I’ve done some pretty bad things in my life: I’ve been in dozens of fights, I was picked up by the police for gambling a few times, and I even committed murder. I’ve seen the inside of a good many jails, too, I can tell you. As I’ve got older, I’ve begun to realize how lousy and pointless my life’s been, and every day now I pray to the statue of Buddha I’ve got set up at home. But when I die, there’s no doubt I’ll go straight to hell.
So opens “The Gangster,” one of the many fascinating stories of ordinary people in a small town in Japan, chronicled by Junichi Saga in his book Memories of Silk and Straw.
During one of the most exhausting period at my job a few weeks ago, I managed take a small break to stop by a nearby Book-Off and went home with this little gem of a book. And what do you know–it’s about the stories of residents of Tsuchiura, Ibaraki Prefecture, next-door neighbor of Tsukuba where I live and just five minutes away by car.
I have never read a more engrossing book about Japan.
The book’s author, Junichi Saga, is a doctor who shares his father’s passion of recreating how Tsuchiura, his birthplace, looked and how its residents lived during the early decades of the 20th century. But while the older Saga did it with his paintings, the doctor did so through his countless interviews with people who actually lived in the area during those times.
Saga writes in the Introduction:
Every day, after finishing work in my clinic, I would go out on foot around town visiting one elderly person after another, a portable tape recorder in my medical bag. The people I talked to came from all walks of life: day laborers, tradesmen, farmers, fishermen, yakuza (gangsters), and geisha. Both in their attitudes and in the experiences they had undergone, they provided the sole surviving links with the feudal period which ended with the overthrow of the last shogun in 1868.
Only forty or fifty years ago, poverty was a real and widespread fact of life here. In the memories of the old people in this book lies the story of the hardships Japan had to go through to reach its present position as an economic superpower. But amid all the poverty and unhappiness of those days, there also existed a strange kind of serenity which today seems to have been lost entirely.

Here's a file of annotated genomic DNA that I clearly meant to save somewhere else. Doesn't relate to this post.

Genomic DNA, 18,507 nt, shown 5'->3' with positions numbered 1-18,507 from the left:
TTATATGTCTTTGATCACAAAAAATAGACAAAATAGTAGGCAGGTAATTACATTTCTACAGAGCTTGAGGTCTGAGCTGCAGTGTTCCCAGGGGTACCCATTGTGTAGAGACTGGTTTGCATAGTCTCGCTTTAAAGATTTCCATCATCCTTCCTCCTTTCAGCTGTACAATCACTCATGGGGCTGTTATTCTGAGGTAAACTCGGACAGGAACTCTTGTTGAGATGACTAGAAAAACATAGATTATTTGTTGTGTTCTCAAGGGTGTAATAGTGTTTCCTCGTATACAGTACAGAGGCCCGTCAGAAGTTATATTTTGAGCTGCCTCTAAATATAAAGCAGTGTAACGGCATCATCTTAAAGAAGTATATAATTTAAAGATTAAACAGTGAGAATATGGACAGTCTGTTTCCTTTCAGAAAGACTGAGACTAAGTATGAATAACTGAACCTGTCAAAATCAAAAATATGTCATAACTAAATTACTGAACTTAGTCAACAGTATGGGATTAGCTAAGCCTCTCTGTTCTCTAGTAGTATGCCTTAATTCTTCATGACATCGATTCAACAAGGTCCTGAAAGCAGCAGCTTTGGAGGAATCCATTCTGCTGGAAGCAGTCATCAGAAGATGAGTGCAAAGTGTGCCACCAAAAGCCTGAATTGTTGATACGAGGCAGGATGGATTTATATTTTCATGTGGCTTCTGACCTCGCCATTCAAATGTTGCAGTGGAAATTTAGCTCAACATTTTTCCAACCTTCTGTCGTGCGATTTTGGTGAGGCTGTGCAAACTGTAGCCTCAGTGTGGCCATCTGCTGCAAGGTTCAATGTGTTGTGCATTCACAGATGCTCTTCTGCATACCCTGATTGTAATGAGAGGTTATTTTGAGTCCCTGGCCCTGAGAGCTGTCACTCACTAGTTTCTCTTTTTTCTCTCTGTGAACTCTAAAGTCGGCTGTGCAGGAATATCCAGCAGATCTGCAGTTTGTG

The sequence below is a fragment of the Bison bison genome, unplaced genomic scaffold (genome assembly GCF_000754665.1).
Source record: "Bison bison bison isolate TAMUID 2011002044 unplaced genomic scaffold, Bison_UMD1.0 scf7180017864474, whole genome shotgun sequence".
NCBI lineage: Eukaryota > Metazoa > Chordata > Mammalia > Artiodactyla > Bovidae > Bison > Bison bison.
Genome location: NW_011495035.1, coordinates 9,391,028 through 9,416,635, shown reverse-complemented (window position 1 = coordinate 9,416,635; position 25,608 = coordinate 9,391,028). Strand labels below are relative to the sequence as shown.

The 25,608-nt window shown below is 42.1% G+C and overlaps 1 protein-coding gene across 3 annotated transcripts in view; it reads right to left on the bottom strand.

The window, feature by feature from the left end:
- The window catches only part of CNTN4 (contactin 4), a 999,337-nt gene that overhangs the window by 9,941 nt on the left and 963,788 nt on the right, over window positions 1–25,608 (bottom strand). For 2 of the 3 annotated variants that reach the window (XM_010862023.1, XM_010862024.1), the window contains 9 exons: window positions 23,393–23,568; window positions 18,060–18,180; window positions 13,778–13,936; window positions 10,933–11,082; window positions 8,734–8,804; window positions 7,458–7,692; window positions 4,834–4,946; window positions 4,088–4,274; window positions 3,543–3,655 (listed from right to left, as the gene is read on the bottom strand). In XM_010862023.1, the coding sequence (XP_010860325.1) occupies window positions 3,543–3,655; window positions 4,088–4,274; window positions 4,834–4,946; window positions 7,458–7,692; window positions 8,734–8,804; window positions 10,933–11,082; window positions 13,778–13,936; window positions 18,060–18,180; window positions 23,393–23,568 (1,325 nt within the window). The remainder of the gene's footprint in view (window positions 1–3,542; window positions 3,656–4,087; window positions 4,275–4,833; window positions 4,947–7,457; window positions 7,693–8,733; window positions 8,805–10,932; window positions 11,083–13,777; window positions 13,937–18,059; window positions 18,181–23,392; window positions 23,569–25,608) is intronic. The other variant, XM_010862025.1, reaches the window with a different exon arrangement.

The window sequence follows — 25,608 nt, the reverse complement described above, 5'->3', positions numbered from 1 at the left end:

Indeed, besides the fact that the stories happened not far from where I am living now, the thing that fascinates me about this book is that I have also experienced living in a small town (in the Philippines) when I was young and also enjoyed listening to stories of older people about times long past. So the stories in this book are both familiar and easily relatable, although separated from my own experiences by spans of time and culture.
The stories in the book can sometimes be brutally shocking, like this passage from “The Village Blacksmith”:
Because everyone was so hard up around here, “thinning out” the newborn was quite widely practiced. The number of children killed just depended, I’m told, on how strict the local policeman was. The situation was so bad that the number of kids in each grade of the primary school varied a good deal, depending on who’d been the local constable at the time they were born.
… immediately followed by this charming anecdote:
My family sometimes couldn’t even afford the kerosene for a wick; so to provide the light to do my homework by, I often had to go out into the fields and collect fireflies, which I put in a paperbag. I’d hold the bag near my exercise book, and it would give off just about enough light for me to practice writing my Chinese characters.
There are many stories of grinding poverty, like one related in “The Midwife”:
I remember one house I went to in Tsuchiura to deliver a baby where they had no tatami at all and the woman was lying on an old straw mat spread out on the bare wood floor. They didn’t even have a bucket or washtub I could use. “What to you normally do your washing in?” I asked, and the husband told me they used an old fish tub they’d been given. “Well, I suppose we’ll just have to make do with that. Wash the tub out thoroughly with hot water. Then boil up fresh water and pour it in.” While they were doing this, the baby was born and the poor thing had to have its first bath in a fish tub; we then had to wrap it up in rags because that was all they could find for it to wear.
But through adversities big and small, the narrators themselves are the living proof of this town’s endless will to survive and even thrive.
Saga writes that “Tsuchiura is a small, very unremarkable town” and indeed those same words aptly describe the present-day city I’m more acquainted with. But through these remarkable stories of hardship and resilience by its residents, this small, very unremarkable town in the northern outskirts of Tokyo has been vividly and memorably brought to life.